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Teacher 'totally proud' of Queens' School pupils in Institute of Ideas Debating Matters Competition
A school in Bushey narrowly lost out at the east regional final of the Institute of Ideas Debating Matters Competition this week, but pupils said they "loved the experience".
Queens' School, in Aldenham Road, faced five other schools from around the region when the debate took place on Tuesday.
Arguing against the motion ‘The UK should Ban the Smacking of Children’, the school won their first debate against Sponne School from Northamptonshire and narrowly missed out on a place in the grand final, beaten in their second debate by Langley School from Norwich.
Kevin Rooney, deputy head of Sixth Form, said he was proud of the hard work his pupils put in to their preparation - including training during half term. He said: "I am totally proud of the team’s achievement. They put so much into their preparation and really burnt the midnight oil for this.
"Although we did not get through to the next stage, the pupils have learnt valuable lesson and this has got them thinking.
"They are spurred on and have the enthusiasm to continue debating.
"To see them up there against competitive schools with their passion, enthusiasm and vigour did me proud.
"In an education system that is obsessed with exams, it is great to see pupils gain real experiences in situations like this, and I have to thank the head for making that possible."
Debaters had to answer a series of difficult questions from a panel of judges and members of the audience.
Supported in the region by the Medical Research Council (MRC), the all-day debate contest saw the Cambridge Research Institute transformed in to a hotbed of ideas and discussion, as well as world-class research.
Queens’ has had a long-term winning streak, having made it through to the national final five times in the last 11 years, more than any other school.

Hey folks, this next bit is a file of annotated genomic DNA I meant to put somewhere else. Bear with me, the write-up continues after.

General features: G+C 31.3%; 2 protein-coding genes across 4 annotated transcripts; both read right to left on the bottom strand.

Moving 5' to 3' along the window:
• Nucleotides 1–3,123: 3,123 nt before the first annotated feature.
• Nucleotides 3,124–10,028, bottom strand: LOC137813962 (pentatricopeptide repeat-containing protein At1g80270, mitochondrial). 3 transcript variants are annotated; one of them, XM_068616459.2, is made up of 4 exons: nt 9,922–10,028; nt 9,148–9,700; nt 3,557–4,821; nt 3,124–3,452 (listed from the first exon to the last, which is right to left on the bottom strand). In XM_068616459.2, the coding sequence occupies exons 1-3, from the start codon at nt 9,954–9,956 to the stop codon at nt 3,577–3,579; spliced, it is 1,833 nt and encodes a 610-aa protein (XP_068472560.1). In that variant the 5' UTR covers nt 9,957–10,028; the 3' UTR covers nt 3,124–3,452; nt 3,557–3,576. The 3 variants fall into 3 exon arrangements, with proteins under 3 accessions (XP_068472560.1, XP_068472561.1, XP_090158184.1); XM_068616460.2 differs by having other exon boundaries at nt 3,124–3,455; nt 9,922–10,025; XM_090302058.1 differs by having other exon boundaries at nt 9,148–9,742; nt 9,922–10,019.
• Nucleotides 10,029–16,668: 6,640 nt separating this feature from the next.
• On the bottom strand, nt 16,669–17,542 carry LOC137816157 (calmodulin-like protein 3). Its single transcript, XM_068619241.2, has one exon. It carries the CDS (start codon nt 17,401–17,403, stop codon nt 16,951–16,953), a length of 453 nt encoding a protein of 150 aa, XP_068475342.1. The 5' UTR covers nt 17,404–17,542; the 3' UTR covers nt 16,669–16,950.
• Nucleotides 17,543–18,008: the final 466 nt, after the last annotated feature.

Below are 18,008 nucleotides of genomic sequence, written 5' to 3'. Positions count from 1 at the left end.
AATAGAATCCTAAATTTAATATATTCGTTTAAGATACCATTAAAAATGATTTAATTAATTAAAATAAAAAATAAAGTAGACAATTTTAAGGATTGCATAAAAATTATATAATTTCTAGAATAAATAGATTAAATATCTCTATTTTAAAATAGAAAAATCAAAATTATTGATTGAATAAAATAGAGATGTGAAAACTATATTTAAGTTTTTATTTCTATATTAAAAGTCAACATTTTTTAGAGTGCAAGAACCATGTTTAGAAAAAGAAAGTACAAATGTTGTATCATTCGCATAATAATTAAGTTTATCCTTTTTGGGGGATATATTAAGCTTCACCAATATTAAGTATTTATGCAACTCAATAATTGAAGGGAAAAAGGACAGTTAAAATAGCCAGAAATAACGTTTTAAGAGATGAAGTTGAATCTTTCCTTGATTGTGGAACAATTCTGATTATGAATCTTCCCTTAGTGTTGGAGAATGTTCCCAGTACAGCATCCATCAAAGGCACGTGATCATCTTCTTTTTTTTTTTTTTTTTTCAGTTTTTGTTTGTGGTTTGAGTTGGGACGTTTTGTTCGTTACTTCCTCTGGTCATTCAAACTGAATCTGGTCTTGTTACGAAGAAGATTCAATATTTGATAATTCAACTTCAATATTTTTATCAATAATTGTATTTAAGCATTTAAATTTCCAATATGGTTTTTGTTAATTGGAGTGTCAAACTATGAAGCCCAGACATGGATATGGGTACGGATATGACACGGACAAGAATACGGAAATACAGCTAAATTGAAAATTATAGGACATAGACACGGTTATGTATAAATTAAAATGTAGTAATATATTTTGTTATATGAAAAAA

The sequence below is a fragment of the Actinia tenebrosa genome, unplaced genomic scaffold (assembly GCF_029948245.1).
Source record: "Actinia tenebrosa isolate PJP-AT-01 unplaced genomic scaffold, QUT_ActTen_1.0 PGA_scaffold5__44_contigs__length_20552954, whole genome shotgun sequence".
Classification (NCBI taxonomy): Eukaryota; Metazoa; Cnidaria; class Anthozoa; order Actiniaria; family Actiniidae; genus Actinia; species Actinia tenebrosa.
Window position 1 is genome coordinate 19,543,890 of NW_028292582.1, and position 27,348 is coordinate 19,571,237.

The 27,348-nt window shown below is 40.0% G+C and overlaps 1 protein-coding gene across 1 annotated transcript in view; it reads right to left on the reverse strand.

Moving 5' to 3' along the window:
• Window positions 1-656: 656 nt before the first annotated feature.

The debating team was made up of Becky Robson, Sophie Lewis, Kirsty Henley-Washford, Sophie Gregory and Harry Cutmore.
Harry Cutmore studies English literature, history, politics and maths. He hopes to get a degree in politics before he changes the world.
The 17-year-old said: "I loved the whole experience. Although we didn’t get through, it felt like all the hard work paid off.
"I am humbled by the fact we were able to take part. It was an amazing experience and would love to do again.
"I feel privileged to have been given the opportunity. The passion of our teacher really rubbed off and it was a great day.
Becky Robson studies psychology, English literature and politics and was taking part in her third debate.
The 18-year-old said: "It was a very tough competition - we were up against boarding schools. The questions were very tough but we did well. We all worked very hard in preparation. Although we didn’t win I will definitely keep debating.
"When I start University I will try and join the debating team. I love debating - I like the challenge and experience."
Queens' has a popular debating session every Friday with around 100 pupils attending from year 7 to 13.
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